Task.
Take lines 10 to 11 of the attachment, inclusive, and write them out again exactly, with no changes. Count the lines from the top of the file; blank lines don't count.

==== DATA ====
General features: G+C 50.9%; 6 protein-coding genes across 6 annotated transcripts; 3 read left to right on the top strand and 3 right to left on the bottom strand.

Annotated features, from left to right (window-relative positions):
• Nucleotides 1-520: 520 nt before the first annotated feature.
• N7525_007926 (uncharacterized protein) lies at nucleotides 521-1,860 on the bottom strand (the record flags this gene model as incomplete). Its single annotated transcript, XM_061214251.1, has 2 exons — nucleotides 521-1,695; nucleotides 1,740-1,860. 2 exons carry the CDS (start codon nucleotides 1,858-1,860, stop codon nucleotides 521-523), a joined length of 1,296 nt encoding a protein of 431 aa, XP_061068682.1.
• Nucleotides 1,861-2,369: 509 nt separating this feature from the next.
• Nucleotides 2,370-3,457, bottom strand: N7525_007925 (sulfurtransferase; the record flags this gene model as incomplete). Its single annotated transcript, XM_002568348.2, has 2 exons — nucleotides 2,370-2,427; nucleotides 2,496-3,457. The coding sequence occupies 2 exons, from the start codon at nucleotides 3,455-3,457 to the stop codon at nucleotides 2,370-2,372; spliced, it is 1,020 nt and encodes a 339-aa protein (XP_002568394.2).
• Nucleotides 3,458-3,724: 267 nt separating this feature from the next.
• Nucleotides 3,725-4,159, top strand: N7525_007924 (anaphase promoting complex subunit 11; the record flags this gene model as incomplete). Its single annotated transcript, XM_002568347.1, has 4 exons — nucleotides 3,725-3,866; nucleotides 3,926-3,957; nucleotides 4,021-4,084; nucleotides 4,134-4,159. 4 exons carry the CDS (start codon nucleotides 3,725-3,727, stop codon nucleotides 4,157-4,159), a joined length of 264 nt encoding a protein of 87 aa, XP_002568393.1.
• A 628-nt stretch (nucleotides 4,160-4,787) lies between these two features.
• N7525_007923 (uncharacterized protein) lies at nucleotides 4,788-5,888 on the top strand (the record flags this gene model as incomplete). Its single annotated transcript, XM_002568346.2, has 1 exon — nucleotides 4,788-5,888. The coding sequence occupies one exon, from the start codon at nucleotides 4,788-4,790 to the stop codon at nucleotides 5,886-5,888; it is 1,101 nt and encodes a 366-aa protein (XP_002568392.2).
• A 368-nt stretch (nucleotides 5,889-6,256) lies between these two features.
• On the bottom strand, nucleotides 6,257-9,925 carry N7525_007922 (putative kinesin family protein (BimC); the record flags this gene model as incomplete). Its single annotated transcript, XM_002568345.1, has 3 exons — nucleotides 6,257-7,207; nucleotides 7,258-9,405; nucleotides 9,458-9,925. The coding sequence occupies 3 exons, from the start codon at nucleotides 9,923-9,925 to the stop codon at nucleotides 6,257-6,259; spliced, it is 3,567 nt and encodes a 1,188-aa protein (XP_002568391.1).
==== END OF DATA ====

• N7525_007923 (uncharacterized protein) lies at nucleotides 4,788-5,888 on the top strand (the record flags this gene model as incomplete). Its single annotated transcript, XM_002568346.2, has 1 exon — nucleotides 4,788-5,888. The coding sequence occupies one exon, from the start codon at nucleotides 4,788-4,790 to the stop codon at nucleotides 5,886-5,888; it is 1,101 nt and encodes a 366-aa protein (XP_002568392.2).
• A 368-nt stretch (nucleotides 5,889-6,256) lies between these two features.